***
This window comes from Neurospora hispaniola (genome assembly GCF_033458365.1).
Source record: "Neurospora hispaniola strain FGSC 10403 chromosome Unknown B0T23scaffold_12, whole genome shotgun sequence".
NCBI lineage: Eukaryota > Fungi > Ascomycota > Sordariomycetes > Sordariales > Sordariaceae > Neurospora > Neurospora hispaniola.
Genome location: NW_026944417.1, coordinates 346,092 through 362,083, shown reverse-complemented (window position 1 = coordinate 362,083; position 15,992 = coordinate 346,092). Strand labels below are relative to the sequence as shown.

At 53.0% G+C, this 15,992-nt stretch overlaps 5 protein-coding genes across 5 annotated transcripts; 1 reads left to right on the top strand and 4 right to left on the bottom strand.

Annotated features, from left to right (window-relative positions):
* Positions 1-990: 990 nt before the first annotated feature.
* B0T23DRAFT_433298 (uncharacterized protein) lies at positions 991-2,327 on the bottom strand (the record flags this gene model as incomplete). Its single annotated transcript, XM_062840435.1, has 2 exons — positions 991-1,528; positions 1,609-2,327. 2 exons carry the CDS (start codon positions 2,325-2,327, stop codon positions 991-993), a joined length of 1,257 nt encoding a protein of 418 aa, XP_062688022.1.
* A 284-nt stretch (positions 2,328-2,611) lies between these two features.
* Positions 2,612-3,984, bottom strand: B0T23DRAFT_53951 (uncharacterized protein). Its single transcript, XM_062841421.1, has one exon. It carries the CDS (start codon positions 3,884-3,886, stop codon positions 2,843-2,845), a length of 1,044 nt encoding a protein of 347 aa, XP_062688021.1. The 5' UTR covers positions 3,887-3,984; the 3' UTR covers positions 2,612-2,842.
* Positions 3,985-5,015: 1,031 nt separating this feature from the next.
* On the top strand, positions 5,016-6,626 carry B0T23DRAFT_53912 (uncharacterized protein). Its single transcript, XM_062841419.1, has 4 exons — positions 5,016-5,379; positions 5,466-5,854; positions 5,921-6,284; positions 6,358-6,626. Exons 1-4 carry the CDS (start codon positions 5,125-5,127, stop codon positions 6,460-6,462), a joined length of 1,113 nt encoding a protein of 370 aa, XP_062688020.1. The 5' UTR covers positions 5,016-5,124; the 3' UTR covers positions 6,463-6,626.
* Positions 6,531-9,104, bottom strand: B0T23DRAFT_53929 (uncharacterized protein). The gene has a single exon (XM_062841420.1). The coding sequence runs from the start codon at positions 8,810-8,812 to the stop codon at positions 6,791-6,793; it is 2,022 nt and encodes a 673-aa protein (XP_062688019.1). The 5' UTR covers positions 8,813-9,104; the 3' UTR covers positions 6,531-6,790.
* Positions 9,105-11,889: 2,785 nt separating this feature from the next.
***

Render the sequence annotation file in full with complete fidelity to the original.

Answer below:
This window comes from Neurospora hispaniola (genome assembly GCF_033458365.1).
Source record: "Neurospora hispaniola strain FGSC 10403 chromosome Unknown B0T23scaffold_12, whole genome shotgun sequence".
NCBI lineage: Eukaryota > Fungi > Ascomycota > Sordariomycetes > Sordariales > Sordariaceae > Neurospora > Neurospora hispaniola.
Genome location: NW_026944417.1, coordinates 346,092 through 362,083, shown reverse-complemented (window position 1 = coordinate 362,083; position 15,992 = coordinate 346,092). Strand labels below are relative to the sequence as shown.

At 53.0% G+C, this 15,992-nt stretch overlaps 5 protein-coding genes across 5 annotated transcripts; 1 reads left to right on the top strand and 4 right to left on the bottom strand.

Annotated features, from left to right (window-relative positions):
* Positions 1-990: 990 nt before the first annotated feature.
* B0T23DRAFT_433298 (uncharacterized protein) lies at positions 991-2,327 on the bottom strand (the record flags this gene model as incomplete). Its single annotated transcript, XM_062840435.1, has 2 exons — positions 991-1,528; positions 1,609-2,327. 2 exons carry the CDS (start codon positions 2,325-2,327, stop codon positions 991-993), a joined length of 1,257 nt encoding a protein of 418 aa, XP_062688022.1.
* A 284-nt stretch (positions 2,328-2,611) lies between these two features.
* Positions 2,612-3,984, bottom strand: B0T23DRAFT_53951 (uncharacterized protein). Its single transcript, XM_062841421.1, has one exon. It carries the CDS (start codon positions 3,884-3,886, stop codon positions 2,843-2,845), a length of 1,044 nt encoding a protein of 347 aa, XP_062688021.1. The 5' UTR covers positions 3,887-3,984; the 3' UTR covers positions 2,612-2,842.
* Positions 3,985-5,015: 1,031 nt separating this feature from the next.
* On the top strand, positions 5,016-6,626 carry B0T23DRAFT_53912 (uncharacterized protein). Its single transcript, XM_062841419.1, has 4 exons — positions 5,016-5,379; positions 5,466-5,854; positions 5,921-6,284; positions 6,358-6,626. Exons 1-4 carry the CDS (start codon positions 5,125-5,127, stop codon positions 6,460-6,462), a joined length of 1,113 nt encoding a protein of 370 aa, XP_062688020.1. The 5' UTR covers positions 5,016-5,124; the 3' UTR covers positions 6,463-6,626.
* Positions 6,531-9,104, bottom strand: B0T23DRAFT_53929 (uncharacterized protein). The gene has a single exon (XM_062841420.1). The coding sequence runs from the start codon at positions 8,810-8,812 to the stop codon at positions 6,791-6,793; it is 2,022 nt and encodes a 673-aa protein (XP_062688019.1). The 5' UTR covers positions 8,813-9,104; the 3' UTR covers positions 6,531-6,790.
* Positions 9,105-11,889: 2,785 nt separating this feature from the next.